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Supporters of a cut in the Australian corporate tax rate argue it will increase investment, which in turn will stimulate the economy and create jobs and higher wages.

But Peter Swan, a professor of finance at UNSW Business School, questions this assumption, based on his latest research on the taxation of corporate profits and the effects of changing the headline rate.

Swan's paper, Investment, the Corporate Tax Rate, and the Pricing of Franking Credits, comes as the Coalition government makes its case to the Senate cross-benchers to pass its tax bill, which would progressively reduce the corporate tax rate for large businesses to 25% from the present 30%.

Proponents of the corporate tax cut argue it will make Australia a more attractive place for foreign investors and the extra capital coming in from offshore will raise real wages and increase economic growth.

However, Swan says this view presupposes that foreign marginal investors pay the headline tax rate and thus are unable to time their trades with Australians to gain full value from recycling franking credits. 

Marginal investors are defined as those who are most likely to either withdraw or increase their investment if returns change and consequently are the investors who 'set' the price of an investment in a market.

Thus, the pro-tax cut argument goes, if foreign investors pay less tax on the returns from their Australian assets, they will invest more. But Swan's research implies that, even before the tax cuts, they are not paying tax.

Hence, cutting the tax rate will not influence investment. Moreover, Australia is fortunate in that it has already accomplished an efficient and desirable level of investment. 

Even the research of the strongest advocates for tax cuts shows that the Budget bottom line will worsen by almost $5 billion each year, and once this gap is filled by “bracket creep” – that is, not indexing taxes for inflation – the rise in after-tax wage will be negligible (0.25%) and employment will fall.

These tax cuts are unlikely to add significantly to investment since investment is already at its maximal (and efficient) level.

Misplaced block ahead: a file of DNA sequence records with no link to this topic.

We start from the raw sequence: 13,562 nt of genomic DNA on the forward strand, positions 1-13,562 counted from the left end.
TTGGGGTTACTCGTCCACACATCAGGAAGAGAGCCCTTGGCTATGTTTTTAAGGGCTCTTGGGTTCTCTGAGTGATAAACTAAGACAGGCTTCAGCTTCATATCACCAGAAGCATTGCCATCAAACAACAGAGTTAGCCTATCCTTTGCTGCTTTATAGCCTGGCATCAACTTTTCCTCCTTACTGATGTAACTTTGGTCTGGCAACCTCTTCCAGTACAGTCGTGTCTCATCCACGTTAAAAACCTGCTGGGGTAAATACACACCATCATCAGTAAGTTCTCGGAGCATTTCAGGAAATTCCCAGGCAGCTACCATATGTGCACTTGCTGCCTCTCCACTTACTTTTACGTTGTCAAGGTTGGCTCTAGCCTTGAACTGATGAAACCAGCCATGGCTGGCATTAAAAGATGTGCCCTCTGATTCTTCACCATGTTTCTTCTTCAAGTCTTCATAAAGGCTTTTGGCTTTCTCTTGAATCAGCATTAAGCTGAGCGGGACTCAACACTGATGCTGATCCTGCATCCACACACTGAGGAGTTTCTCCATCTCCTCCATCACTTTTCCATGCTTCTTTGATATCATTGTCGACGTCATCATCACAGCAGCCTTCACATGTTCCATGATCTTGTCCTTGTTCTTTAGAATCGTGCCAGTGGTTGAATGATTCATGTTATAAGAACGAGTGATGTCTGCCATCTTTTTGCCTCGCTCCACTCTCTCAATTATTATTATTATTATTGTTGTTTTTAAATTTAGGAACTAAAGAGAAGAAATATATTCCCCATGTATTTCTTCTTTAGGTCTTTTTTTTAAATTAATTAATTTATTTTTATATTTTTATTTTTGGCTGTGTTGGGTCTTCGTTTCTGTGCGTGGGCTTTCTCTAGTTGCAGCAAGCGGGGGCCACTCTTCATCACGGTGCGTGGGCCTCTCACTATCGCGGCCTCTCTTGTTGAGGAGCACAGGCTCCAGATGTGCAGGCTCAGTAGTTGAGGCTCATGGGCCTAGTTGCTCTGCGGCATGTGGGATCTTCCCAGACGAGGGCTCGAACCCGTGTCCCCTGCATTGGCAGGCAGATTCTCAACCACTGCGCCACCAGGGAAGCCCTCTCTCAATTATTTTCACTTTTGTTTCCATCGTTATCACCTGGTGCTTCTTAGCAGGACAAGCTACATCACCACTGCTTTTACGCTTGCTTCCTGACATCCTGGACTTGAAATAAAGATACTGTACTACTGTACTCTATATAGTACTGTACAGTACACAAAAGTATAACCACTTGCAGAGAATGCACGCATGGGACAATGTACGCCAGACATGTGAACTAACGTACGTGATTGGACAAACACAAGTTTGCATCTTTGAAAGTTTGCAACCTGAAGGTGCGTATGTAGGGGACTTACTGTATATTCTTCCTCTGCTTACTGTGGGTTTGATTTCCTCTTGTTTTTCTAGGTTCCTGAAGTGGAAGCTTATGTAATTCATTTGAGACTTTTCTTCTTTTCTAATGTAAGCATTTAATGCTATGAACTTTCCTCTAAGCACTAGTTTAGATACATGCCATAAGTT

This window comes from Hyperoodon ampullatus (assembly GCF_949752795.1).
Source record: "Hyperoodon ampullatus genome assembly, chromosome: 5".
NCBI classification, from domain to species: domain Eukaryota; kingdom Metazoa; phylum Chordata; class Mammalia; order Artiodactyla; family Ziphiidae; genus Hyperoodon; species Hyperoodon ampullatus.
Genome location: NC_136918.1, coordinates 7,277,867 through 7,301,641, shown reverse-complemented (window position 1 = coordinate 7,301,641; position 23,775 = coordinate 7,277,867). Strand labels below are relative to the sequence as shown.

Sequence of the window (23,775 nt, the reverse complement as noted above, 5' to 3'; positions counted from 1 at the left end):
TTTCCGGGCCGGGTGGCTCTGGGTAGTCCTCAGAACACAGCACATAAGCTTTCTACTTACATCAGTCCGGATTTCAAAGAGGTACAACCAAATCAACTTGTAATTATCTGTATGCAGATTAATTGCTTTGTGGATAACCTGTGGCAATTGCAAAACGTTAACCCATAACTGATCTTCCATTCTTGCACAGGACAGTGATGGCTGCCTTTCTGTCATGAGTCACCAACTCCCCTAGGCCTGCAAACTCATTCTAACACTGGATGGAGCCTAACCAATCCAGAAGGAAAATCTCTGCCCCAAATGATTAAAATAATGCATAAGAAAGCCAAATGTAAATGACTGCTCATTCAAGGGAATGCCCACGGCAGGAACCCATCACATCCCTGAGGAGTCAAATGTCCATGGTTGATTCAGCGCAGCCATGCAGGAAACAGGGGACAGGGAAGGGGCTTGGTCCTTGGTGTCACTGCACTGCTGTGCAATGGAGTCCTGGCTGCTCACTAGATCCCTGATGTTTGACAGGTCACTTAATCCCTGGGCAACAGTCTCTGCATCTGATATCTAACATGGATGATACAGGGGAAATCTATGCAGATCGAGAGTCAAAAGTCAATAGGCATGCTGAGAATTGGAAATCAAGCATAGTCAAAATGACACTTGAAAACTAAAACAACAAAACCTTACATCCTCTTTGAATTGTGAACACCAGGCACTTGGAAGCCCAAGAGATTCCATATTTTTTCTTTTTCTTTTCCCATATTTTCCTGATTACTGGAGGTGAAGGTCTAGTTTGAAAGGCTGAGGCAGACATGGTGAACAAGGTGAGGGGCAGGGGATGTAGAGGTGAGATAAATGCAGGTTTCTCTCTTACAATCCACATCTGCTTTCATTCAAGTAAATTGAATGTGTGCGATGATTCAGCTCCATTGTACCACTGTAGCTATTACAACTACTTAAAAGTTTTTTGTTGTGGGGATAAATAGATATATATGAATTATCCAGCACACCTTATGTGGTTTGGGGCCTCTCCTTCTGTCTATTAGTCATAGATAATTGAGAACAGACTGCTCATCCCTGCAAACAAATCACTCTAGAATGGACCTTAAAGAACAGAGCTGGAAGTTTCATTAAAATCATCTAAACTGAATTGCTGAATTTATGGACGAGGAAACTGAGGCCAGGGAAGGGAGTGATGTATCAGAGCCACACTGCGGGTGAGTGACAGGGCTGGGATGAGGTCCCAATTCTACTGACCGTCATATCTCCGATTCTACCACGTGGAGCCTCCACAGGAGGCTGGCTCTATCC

Swan's argument hinges on his research about imputation credits and whether foreigners receive the benefit of these credits which are supposed to be reserved for Australians. 

Under Australia's system of dividend imputation, individual Australian taxpayers receive a credit for the corporate tax a company has already paid. 

So, if a company earns $1 and then pays 30c tax at the corporate rate of 30% and pays the remaining 70c to a shareholder as a dividend, the shareholder receives a tax credit for the 30c tax already paid, the same as if they had paid it themselves. 

The result is the amount of tax the individual has to pay on their dividend is reduced and in some circumstances they may pay no tax or even receive a refund.

According to Swan, it is both the marginal Australian investor and the marginal foreign investor, with neither paying corporate tax, who are the beneficiaries of Australia's franking credit system. 

Moreover, this is an ideal outcome for Australia as it gains the largest and most efficient corporate sector undistorted by taxes. There are no tens of billions of dollar notes left lying on the table due to inefficient taxing of foreign capital.

This means that all Australians are better off as things are, with no cuts to the corporate tax rate and no watering down of the system of imputation. 

“The government has estimated that it will collect $65 billion less in revenue as a result of tax cuts over the next 10 years. These tax cuts are unlikely to add significantly to investment since investment is already at its maximal (and efficient) level. How then are we going to suddenly become richer? It just doesn't make any sense,” Swan says.

"It will cost every man, woman and child approximately $2500. Where is the case to show that higher investment, even in the unlikely event that it were to eventuate, would yield a gain of this magnitude, even in the longer term?”

Swan says the government would have to increase its taxation of locals, or cut expenditure by this amount, to make up for the lost revenue. Even the most optimistic modelling by proponents of the tax cuts indicates negligible benefit for workers, and lower employment.

This is an edited version of an article originally published on BusinssThink. See the full article here.